However, I do wish they would go back to Mac Pro’s that were affordably customizable as that has more appeal the the mass pro market. Plus then the whiners wouldn’t come here to whine. Ok, I’m dreaming on that last one.

    1. Not reason to be so vigilant to gamers my friend. Macs can’t run every game, but its mostly due to developers not wanting to code for it. And trust me, there are plenty of games for the Mac, so to say that it isn’t for a gamer is not at all accurate. Apple just puts more emphasis on the work side of things, which is great cause thats how i make my money.

  1. I’ve been a Mac user since the early 1990s and aside from using Macs for work and communication with my friends, I’ve always found time to play a game or two. In fact one of the constant gripes from we Mac users is that we’ve been ignored by many of the major game “studios”. Likewise I can remember the disappointment and rage over what happened when Microsoft bought out the Halo franchise.

    It could also be argued that one of the issues that has held Apple back from greater market penetration has been a lack of ported or Mac only games.

    Apple sees this as a market to be tapped into as they are devoting greater resources into this area.

    Also more and more games companies are porting their wares to the Mac market because there is a market out there to be tapped into. They’re NOT doing this out of the goodness of their hearts.

    Also I live in a first world country of 24 million people and the games market is worth three billion dollars per annum. When you extrapolate that worldwide it’s frankly humungous!

    On a personal note I’ve been a teacher, a businessperson, and worked in the entertainment industry. I’ve been married for over twenty years to a former radio DJ (now a journalist) and I don’t consider either of “uncool” it’s just that the Mac community is a broad church that welcomes all users. I’m not ashamed of the fact that I’ve been playing Mac games since OS6’s “Submarine”. I see games as having their place and whilst I don’t think your life should be dominated by one particular interest games DO have a place for Mac users.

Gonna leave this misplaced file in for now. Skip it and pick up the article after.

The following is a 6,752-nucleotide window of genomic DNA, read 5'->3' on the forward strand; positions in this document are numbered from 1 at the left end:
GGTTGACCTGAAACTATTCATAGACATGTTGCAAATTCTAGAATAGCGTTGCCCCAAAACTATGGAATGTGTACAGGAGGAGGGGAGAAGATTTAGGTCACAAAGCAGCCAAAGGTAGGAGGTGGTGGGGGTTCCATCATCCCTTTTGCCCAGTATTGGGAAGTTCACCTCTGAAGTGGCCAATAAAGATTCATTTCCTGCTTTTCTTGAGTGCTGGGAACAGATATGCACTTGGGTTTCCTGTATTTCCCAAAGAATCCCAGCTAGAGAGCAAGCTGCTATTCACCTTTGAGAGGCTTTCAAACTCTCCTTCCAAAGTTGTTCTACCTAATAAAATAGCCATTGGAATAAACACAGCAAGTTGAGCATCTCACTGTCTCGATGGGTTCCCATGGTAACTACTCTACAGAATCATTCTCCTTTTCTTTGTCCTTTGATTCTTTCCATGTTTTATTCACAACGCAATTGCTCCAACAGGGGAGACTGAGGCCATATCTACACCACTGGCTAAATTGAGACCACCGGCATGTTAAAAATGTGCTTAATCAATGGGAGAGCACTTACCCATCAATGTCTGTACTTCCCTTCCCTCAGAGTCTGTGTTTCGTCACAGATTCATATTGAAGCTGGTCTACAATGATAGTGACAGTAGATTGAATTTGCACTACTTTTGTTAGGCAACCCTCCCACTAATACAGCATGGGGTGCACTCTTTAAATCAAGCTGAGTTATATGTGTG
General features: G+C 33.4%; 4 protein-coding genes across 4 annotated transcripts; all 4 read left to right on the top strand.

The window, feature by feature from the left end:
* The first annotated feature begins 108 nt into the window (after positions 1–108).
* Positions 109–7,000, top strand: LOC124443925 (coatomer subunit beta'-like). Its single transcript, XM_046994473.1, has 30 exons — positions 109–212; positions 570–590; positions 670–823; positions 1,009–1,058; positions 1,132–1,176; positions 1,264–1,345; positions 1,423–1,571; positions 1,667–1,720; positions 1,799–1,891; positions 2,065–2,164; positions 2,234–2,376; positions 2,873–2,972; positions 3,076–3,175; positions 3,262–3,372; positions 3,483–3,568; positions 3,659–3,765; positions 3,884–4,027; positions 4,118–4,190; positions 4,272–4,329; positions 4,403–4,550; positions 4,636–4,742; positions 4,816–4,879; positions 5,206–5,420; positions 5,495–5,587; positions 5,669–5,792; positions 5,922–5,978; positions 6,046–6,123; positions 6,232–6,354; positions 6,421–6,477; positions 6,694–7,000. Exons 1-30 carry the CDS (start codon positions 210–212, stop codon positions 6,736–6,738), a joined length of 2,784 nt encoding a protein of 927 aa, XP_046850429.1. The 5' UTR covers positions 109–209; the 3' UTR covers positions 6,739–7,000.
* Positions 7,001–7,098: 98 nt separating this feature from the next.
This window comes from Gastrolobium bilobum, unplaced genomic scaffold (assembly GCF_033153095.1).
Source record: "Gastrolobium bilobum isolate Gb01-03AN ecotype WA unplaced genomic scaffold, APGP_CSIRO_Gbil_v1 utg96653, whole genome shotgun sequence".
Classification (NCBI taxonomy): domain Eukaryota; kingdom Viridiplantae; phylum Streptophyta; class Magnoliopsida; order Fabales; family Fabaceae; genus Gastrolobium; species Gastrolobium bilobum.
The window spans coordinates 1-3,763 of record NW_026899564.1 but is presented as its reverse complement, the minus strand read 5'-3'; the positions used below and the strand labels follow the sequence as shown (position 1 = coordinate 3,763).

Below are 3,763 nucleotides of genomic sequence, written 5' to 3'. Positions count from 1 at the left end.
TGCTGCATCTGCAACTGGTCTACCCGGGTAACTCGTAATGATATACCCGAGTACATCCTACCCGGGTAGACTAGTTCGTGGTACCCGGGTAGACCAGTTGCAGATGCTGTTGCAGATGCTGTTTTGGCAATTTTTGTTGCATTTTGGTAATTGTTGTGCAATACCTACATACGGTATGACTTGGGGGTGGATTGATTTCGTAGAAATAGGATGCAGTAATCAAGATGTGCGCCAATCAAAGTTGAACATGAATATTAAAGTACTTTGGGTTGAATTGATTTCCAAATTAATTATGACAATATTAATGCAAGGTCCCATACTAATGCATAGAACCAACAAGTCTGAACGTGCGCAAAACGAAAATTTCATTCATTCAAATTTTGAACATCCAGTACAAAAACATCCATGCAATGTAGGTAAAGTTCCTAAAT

1. “Gamers” or whatever they call themselves are not in Apple’s target market, and for good reason. They don’t fit within the image so painstakingly crafted by Steve and honored by Tim. They are android and google losers who love plunking around on their motodroidgear crap. Image is everything. We don’t want those scum fouling up our brand and image.

      1. Tim Cook has $billions in the bank and he can’t make Apple computers compete with Windows machines for gaming. Apple has failed in this area and thrown in the towel.
        And, as long as Macs can’t fill the needs of consumers, Windows will continue to be around and thrive. I have to believe that Tim Cook really doesn’t care about Macs.

  2. Whats the difference between professional and college ‘games’ and gamers? When attending ‘games’ you sit on your ass and drink beer and howl at the moon. Gamers, on the other hand, exercise their brains and have great manual dexterity. I like gaming better.

  3. Steve, while keynoting the first iPhone, talked about some markets and the gaming industry was such a small niche with a competitive edge and not much cash that Apple wasn’t even interested. Gaming is a colateral effect of releasing great computing product.

    Even now, Apple with their ecosystem doesn’t promote gaming even if they are the initiator of the casual gaming industry…

    For I, I am surprise at how many game have been ported to the Mac…

  4. The only barrier between gaming and mac are the mouse acceleration and DirectX 12.

    I have tried gaming on both OSes, El Capitan and Win 10 bootcamped on the same machine, same steam client and on the same game Portal 2. Im an FPS gamer and Win10 has better mouse control than EC.

    The framerate on windows is on average 200fps while on mac it’s just ~100fps. Also the mouse screw up when the fps drops on EC. while the mouse look on win10 never disappoint me when the framerate drop.

Reader Feedback

This site uses Akismet to reduce spam. Learn how your comment data is processed.